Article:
Which Space Probe First Successfully Transmitted Photos Of The Lunar Surface?
Answer: Ranger 7
These days, with advanced technology like the Lunar Reconnaissance Orbiter, we take high-resolution photographs and breathtaking videos of the Moon for granted. A little over half a century ago, however, we still hadn’t managed to get an intimate and up-close photograph of the Moon. But all of that changed in the mid 1960s.
In July of 1964, NASA launched Ranger 7 aboard an Atlas LV-3 Agena-B rocket. Ranger 7 was a lunar probe with a singular mission, and for three days it went rocketing through space towards the Moon, waiting to spring into action. As Ranger 7 neared the Moon on July 31, 1964, the six television vidicon cameras (two wide-angle and four narrow-angle) on board set to work capturing and transmitting images back to Earth, relaying images up until the moment of impact. You can view some of those photos here.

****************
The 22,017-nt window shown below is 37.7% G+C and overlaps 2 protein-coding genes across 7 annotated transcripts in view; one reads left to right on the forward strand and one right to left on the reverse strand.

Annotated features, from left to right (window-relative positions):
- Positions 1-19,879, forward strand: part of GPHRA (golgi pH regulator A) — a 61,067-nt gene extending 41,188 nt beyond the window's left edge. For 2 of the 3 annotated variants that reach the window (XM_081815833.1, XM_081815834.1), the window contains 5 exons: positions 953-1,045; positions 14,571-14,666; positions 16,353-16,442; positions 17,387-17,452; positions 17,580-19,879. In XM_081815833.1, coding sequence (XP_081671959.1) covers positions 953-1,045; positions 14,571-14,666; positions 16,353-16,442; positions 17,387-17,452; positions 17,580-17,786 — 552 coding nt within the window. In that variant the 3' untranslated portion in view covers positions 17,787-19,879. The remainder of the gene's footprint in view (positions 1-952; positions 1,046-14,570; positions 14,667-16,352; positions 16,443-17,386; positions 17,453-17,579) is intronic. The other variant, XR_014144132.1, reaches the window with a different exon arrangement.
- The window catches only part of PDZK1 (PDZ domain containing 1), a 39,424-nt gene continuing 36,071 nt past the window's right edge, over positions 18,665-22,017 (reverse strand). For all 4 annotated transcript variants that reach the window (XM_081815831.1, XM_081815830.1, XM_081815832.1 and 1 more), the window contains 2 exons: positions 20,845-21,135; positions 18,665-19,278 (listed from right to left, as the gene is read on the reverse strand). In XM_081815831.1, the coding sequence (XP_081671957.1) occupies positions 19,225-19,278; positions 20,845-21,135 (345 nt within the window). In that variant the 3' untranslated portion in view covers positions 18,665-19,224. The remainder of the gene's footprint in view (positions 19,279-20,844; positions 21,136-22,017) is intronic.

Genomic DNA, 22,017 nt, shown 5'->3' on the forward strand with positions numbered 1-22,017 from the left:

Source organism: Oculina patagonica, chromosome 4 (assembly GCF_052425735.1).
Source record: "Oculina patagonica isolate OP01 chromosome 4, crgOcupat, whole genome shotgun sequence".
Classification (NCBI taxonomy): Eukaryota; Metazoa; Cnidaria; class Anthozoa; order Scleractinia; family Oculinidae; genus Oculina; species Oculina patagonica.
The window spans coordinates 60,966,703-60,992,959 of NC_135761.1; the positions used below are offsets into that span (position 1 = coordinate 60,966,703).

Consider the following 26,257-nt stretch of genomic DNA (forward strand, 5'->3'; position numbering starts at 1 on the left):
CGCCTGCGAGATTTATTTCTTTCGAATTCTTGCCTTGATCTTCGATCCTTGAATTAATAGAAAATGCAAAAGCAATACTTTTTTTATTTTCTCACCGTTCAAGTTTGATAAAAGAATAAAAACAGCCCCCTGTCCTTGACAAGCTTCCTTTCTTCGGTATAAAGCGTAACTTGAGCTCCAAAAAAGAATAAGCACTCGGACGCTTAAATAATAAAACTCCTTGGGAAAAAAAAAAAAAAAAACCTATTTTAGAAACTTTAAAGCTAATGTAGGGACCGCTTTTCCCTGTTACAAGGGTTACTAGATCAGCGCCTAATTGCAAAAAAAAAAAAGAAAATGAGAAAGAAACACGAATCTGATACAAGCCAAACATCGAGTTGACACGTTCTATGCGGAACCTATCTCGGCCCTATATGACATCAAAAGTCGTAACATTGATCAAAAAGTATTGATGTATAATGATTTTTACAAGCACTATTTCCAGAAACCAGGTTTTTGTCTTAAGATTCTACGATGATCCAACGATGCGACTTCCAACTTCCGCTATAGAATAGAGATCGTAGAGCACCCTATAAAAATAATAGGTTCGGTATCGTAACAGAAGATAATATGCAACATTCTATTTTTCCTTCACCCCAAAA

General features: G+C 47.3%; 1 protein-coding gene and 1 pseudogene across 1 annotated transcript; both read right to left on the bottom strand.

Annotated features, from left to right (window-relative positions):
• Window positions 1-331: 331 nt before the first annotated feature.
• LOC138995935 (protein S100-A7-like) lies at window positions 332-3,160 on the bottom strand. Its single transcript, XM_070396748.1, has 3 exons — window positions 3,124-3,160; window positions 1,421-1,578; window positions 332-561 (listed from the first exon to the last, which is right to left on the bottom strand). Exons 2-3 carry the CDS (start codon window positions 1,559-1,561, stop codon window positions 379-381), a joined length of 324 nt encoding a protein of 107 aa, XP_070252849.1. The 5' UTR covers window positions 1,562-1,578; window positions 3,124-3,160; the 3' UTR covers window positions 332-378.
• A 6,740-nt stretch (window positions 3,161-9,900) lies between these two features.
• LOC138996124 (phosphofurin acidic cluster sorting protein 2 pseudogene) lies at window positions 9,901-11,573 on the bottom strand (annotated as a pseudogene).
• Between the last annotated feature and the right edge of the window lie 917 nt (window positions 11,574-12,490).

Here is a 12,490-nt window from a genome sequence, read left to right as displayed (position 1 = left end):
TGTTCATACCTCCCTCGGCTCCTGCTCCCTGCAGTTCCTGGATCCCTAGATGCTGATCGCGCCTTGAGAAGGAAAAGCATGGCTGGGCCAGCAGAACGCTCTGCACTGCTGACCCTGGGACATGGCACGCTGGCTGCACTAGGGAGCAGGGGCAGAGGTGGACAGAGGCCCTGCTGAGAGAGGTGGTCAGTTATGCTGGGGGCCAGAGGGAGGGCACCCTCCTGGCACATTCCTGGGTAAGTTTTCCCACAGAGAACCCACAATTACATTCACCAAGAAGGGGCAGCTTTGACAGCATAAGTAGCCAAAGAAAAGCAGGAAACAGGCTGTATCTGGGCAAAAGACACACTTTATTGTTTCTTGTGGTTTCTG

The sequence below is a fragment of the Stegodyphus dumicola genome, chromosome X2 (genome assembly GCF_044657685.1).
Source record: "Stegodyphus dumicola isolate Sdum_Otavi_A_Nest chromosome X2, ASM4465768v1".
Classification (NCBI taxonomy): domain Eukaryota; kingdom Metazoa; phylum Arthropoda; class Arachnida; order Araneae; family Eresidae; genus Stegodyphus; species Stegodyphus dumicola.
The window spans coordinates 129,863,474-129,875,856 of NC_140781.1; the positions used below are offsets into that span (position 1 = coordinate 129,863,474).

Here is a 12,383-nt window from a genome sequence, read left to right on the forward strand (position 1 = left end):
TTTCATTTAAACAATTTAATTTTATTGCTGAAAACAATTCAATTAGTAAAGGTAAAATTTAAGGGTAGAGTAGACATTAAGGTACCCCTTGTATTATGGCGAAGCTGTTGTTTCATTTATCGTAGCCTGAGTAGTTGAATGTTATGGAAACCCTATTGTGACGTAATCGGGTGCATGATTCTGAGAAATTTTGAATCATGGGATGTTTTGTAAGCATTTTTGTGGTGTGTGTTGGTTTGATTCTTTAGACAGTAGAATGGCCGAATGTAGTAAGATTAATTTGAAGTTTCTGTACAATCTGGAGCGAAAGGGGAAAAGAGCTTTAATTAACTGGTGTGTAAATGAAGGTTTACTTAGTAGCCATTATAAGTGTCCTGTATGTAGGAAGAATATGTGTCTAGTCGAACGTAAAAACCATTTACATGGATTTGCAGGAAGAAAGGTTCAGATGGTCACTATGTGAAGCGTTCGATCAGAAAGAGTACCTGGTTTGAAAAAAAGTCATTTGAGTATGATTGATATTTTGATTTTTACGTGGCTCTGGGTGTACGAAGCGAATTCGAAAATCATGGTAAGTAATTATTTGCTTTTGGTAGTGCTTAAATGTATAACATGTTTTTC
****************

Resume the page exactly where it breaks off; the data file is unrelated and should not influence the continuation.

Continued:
Ranger 7 was followed by Ranger 8 and Ranger 9. The total cache of images from the three successful probe missions provided over 17,000 photographs with a resolution and clarity previously unseen.
Image courtesy of NASA/Wikimedia.